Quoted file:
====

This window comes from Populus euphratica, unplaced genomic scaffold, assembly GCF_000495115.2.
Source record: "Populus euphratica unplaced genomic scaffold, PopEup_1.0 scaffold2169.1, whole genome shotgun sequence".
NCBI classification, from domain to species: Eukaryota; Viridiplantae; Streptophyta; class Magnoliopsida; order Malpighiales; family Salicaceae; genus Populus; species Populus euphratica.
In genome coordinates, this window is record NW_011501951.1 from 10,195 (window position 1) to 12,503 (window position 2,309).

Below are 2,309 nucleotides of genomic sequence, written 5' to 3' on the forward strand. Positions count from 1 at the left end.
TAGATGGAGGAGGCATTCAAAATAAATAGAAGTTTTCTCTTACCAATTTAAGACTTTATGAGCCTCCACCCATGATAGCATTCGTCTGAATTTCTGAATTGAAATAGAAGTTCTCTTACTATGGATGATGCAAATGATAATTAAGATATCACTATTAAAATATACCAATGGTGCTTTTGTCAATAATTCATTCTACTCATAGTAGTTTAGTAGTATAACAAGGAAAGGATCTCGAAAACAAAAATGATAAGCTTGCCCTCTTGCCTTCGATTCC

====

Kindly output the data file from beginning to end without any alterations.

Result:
This window comes from Populus euphratica, unplaced genomic scaffold, assembly GCF_000495115.2.
Source record: "Populus euphratica unplaced genomic scaffold, PopEup_1.0 scaffold2169.1, whole genome shotgun sequence".
NCBI classification, from domain to species: Eukaryota; Viridiplantae; Streptophyta; class Magnoliopsida; order Malpighiales; family Salicaceae; genus Populus; species Populus euphratica.
In genome coordinates, this window is record NW_011501951.1 from 10,195 (window position 1) to 12,503 (window position 2,309).

Below are 2,309 nucleotides of genomic sequence, written 5' to 3' on the forward strand. Positions count from 1 at the left end.
TAGATGGAGGAGGCATTCAAAATAAATAGAAGTTTTCTCTTACCAATTTAAGACTTTATGAGCCTCCACCCATGATAGCATTCGTCTGAATTTCTGAATTGAAATAGAAGTTCTCTTACTATGGATGATGCAAATGATAATTAAGATATCACTATTAAAATATACCAATGGTGCTTTTGTCAATAATTCATTCTACTCATAGTAGTTTAGTAGTATAACAAGGAAAGGATCTCGAAAACAAAAATGATAAGCTTGCCCTCTTGCCTTCGATTCC